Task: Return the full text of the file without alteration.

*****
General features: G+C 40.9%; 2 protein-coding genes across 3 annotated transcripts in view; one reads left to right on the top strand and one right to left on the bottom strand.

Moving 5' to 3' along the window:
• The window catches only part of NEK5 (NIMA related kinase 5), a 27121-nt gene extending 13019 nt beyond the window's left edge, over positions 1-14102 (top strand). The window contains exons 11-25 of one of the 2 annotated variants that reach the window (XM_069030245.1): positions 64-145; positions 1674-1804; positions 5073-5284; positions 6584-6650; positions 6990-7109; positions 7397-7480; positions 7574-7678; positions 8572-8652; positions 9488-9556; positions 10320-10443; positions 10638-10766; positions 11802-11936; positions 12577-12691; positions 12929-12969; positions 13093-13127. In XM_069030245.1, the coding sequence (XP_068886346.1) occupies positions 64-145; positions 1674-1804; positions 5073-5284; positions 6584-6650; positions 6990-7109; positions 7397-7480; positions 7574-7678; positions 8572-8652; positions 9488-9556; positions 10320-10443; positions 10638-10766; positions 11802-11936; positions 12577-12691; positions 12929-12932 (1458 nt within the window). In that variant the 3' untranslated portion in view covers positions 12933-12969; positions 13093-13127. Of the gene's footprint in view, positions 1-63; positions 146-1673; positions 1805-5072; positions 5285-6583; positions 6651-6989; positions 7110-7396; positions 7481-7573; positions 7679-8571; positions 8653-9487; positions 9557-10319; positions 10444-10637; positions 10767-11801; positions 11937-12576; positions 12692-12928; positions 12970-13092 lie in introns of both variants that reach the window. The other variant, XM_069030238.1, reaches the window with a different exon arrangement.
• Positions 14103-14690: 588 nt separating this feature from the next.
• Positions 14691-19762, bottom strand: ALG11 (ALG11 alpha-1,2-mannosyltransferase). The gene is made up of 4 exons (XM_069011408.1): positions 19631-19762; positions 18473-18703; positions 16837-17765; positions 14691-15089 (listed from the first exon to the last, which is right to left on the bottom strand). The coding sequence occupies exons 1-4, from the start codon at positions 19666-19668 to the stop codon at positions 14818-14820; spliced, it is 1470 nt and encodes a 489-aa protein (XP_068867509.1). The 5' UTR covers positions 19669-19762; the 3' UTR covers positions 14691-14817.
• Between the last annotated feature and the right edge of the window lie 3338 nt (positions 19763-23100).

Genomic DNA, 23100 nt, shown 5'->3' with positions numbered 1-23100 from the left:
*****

General features: G+C 40.9%; 2 protein-coding genes across 3 annotated transcripts in view; one reads left to right on the top strand and one right to left on the bottom strand.

Moving 5' to 3' along the window:
• The window catches only part of NEK5 (NIMA related kinase 5), a 27121-nt gene extending 13019 nt beyond the window's left edge, over positions 1-14102 (top strand). The window contains exons 11-25 of one of the 2 annotated variants that reach the window (XM_069030245.1): positions 64-145; positions 1674-1804; positions 5073-5284; positions 6584-6650; positions 6990-7109; positions 7397-7480; positions 7574-7678; positions 8572-8652; positions 9488-9556; positions 10320-10443; positions 10638-10766; positions 11802-11936; positions 12577-12691; positions 12929-12969; positions 13093-13127. In XM_069030245.1, the coding sequence (XP_068886346.1) occupies positions 64-145; positions 1674-1804; positions 5073-5284; positions 6584-6650; positions 6990-7109; positions 7397-7480; positions 7574-7678; positions 8572-8652; positions 9488-9556; positions 10320-10443; positions 10638-10766; positions 11802-11936; positions 12577-12691; positions 12929-12932 (1458 nt within the window). In that variant the 3' untranslated portion in view covers positions 12933-12969; positions 13093-13127. Of the gene's footprint in view, positions 1-63; positions 146-1673; positions 1805-5072; positions 5285-6583; positions 6651-6989; positions 7110-7396; positions 7481-7573; positions 7679-8571; positions 8653-9487; positions 9557-10319; positions 10444-10637; positions 10767-11801; positions 11937-12576; positions 12692-12928; positions 12970-13092 lie in introns of both variants that reach the window. The other variant, XM_069030238.1, reaches the window with a different exon arrangement.
• Positions 14103-14690: 588 nt separating this feature from the next.
• Positions 14691-19762, bottom strand: ALG11 (ALG11 alpha-1,2-mannosyltransferase). The gene is made up of 4 exons (XM_069011408.1): positions 19631-19762; positions 18473-18703; positions 16837-17765; positions 14691-15089 (listed from the first exon to the last, which is right to left on the bottom strand). The coding sequence occupies exons 1-4, from the start codon at positions 19666-19668 to the stop codon at positions 14818-14820; spliced, it is 1470 nt and encodes a 489-aa protein (XP_068867509.1). The 5' UTR covers positions 19669-19762; the 3' UTR covers positions 14691-14817.
• Between the last annotated feature and the right edge of the window lie 3338 nt (positions 19763-23100).

Genomic DNA, 23100 nt, shown 5'->3' with positions numbered 1-23100 from the left: